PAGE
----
As we continue to navigate the scale and impact of COVID-19, the health and wellbeing of our staff and patients is always our greatest priority. We have therefore made the difficult decision to stop seeing non-urgent patients but will continue to offer support through video consultations.
Fortunately with modern Phacoemulsification technology combined with proper surgical technique, corneal decompensation following cataract surgery has become very rare indeed. However there are several patient factors where corneal decompensation is more likely.
Furthermore with patients electing to have cataract surgery and refractive lens exchange at an increasingly younger age together with greater longevity it is essential for us to ensure that we protect the precious endothelial cell layer at all times to avoid the potential for an epidemic of pseudophakic bullous keratopathy (PBK) in years to come.
Patient expectation from cataract surgery also continues to increase and many of our patients expect to have perfect vision from as early as the first post-operative day. The main determinant of first day vision post cataract surgery is the extent to which the endothelium has been protected during surgery.
Allon Barsam uses the soft shell technique in any case in which he is particularly concerned with endothelial protection. Before carrying out his capsulorhexis he places a small amount of dispersive viscoelastic (OVD) into the AC (he uses viscoat). He then places a larger amount of cohesive OVD (healon or provisc) underneath it and watches the dispersive OVD spread upwards over the endothelium. If necessary this maneuver can be repeated before starting phaco and/or before inserting the IOL. Care must be taken not to overfill with dispersive OVD before phaco as dispersive OVD conducts heat and the chances of a wound burn are higher. If necessary aspirate some OVD before commencing phaco. At the end the case he is even more careful to ensure that all OVD is aspirated due to the risk of a day one IOP spike.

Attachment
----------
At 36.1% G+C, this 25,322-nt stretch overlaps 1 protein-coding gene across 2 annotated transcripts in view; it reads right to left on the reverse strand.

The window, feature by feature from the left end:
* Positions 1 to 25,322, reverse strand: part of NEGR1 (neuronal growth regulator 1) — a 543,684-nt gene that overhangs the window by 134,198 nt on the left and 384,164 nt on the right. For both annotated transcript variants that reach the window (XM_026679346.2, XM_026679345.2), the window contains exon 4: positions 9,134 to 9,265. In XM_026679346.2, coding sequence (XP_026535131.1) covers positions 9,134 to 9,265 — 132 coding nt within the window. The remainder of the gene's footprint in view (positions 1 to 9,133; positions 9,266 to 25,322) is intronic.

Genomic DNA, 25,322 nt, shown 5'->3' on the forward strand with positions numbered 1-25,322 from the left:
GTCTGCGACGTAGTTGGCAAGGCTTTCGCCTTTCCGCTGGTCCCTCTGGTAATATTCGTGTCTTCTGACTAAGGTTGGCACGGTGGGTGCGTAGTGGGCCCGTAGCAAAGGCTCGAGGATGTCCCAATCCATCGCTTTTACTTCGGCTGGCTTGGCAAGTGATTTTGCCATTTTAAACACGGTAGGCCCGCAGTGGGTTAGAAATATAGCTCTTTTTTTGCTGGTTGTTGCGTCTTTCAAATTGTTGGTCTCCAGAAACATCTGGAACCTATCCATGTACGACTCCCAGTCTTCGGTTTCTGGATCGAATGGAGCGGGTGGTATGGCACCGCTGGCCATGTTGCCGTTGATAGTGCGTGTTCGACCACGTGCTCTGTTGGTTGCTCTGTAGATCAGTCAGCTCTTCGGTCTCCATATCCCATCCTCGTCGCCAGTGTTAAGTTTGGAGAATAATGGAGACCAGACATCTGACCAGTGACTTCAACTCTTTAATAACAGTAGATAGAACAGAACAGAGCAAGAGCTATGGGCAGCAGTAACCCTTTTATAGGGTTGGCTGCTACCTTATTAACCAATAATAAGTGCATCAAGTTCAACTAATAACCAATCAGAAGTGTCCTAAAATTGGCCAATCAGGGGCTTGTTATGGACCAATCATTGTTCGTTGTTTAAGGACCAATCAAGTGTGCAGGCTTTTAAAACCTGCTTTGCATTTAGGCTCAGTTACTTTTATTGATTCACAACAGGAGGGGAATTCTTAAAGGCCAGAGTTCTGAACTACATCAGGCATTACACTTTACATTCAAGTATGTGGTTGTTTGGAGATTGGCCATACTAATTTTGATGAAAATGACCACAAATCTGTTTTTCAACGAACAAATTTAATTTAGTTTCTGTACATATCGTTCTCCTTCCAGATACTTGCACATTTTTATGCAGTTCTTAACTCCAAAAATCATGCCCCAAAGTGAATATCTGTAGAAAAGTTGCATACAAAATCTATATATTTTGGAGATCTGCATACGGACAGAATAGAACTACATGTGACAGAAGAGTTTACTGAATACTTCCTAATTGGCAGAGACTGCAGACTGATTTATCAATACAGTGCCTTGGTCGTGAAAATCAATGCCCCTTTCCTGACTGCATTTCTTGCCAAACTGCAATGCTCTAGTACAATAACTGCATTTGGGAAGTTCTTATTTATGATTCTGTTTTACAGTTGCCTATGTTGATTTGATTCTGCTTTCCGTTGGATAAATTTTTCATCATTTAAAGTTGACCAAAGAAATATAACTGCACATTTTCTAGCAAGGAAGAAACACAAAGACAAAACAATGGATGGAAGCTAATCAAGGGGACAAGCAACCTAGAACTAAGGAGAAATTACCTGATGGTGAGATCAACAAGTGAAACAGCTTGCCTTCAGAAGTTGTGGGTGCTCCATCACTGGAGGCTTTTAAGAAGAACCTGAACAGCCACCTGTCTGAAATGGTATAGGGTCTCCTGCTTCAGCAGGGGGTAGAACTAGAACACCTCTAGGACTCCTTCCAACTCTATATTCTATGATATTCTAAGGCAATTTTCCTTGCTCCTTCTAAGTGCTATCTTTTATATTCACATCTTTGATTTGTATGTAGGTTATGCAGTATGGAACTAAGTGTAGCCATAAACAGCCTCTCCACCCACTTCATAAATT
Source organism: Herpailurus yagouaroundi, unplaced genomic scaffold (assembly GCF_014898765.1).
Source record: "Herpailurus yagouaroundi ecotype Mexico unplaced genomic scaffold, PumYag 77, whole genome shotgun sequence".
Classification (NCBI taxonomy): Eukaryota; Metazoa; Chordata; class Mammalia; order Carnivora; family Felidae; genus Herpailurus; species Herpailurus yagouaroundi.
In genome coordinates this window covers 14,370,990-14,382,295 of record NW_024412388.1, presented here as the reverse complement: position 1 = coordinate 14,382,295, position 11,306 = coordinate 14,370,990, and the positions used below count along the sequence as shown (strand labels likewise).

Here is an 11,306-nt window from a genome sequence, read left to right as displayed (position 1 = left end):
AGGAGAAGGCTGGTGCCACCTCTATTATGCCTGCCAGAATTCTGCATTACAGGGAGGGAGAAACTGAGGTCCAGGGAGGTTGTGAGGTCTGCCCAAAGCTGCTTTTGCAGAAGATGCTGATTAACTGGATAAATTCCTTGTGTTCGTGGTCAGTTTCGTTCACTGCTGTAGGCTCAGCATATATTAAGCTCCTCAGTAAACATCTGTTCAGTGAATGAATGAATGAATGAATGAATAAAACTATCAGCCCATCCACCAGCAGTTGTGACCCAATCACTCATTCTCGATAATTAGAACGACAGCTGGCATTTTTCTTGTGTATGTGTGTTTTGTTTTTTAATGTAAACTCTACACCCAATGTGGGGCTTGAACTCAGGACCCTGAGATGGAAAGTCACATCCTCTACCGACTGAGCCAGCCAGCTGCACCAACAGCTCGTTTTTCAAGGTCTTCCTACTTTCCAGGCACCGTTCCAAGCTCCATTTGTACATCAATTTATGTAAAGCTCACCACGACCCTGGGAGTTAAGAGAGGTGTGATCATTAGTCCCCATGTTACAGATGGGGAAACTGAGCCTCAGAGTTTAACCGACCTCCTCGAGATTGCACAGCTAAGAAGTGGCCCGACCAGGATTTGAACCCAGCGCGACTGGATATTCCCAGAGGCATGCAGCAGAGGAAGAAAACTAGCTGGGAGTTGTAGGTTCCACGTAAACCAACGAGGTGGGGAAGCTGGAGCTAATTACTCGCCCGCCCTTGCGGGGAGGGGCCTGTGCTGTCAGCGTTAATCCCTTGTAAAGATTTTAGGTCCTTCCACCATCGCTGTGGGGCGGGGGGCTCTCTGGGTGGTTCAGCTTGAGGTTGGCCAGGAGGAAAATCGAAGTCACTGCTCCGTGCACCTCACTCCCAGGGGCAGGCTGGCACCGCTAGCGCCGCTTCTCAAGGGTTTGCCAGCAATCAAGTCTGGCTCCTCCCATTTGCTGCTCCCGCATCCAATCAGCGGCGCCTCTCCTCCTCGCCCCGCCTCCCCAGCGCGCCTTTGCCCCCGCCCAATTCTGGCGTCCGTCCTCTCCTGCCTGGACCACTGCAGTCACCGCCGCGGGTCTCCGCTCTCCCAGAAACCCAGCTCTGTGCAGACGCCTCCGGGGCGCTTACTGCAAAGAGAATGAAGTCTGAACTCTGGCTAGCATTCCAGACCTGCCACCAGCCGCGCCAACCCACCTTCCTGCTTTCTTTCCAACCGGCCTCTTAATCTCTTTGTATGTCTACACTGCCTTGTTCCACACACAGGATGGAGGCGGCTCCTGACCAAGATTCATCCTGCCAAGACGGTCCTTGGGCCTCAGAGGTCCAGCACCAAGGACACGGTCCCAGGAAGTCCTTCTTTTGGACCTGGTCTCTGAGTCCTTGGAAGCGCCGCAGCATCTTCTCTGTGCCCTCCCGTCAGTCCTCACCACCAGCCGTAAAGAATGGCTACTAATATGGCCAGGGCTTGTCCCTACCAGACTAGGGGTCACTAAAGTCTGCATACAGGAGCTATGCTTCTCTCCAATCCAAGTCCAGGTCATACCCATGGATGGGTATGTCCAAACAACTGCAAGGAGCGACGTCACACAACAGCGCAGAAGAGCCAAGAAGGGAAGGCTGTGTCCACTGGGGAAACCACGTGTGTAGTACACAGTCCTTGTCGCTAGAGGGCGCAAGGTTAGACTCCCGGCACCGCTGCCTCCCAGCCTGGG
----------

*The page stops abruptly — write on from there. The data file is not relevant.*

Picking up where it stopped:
The reason that he does not use the soft-shell technique in all cases is that dispersive viscoelastic commonly causes a day one IOP spike which he pre-emptively treats with oral acetozolamide but he does not feel that this is necessary in all patients. As well as the soft-shell technique, below are described a few other surgical pearls specific to different scenarios:
Other patient factors where endothelial protection is especially important and in which he would use a soft shell technique include:
Eric Donnenfeld et al wrote a nice paper  looking at the effect of pre-operative topical steroid pulsing on endothelial protection. The theory being that the endothelial cell layer is neuroectoderm derived and as with all ‘neurological’ tissue responds more favourably to surgically induced injury when the inflammatory system is pre-emptively downregulated. The results of the paper are convincing and we have seen the effect of this regime in every day practice. The paper looks at the effect of durezol drops which are not readily available in the UK. We therefore use g. dexamethasone 0.1% and give all of our patients 4 doses of this in the one hour prior to surgery.
We continually strive to raise the bar in what can be achieved with modern cataract surgery. In order to ensure that patients achieve not only rapid visual recovery but also enjoy long term excellent vision from our surgery it is essential that we properly respect and protect the endothelial cell layer during surgery.
1. Donnenfeld ED, Holland EJ, Solomon KD, Fiore J, Gobbo A, Prince J, Sandoval HP, Shull ER, Perry HD. A multicenter randomized controlled fellow eye trial of pulse-dosed difluprednate 0.05% versus prednisolone acetate 1% in cataract surgery. Am J Ophthalmol. 2011 Oct;152(4):609-617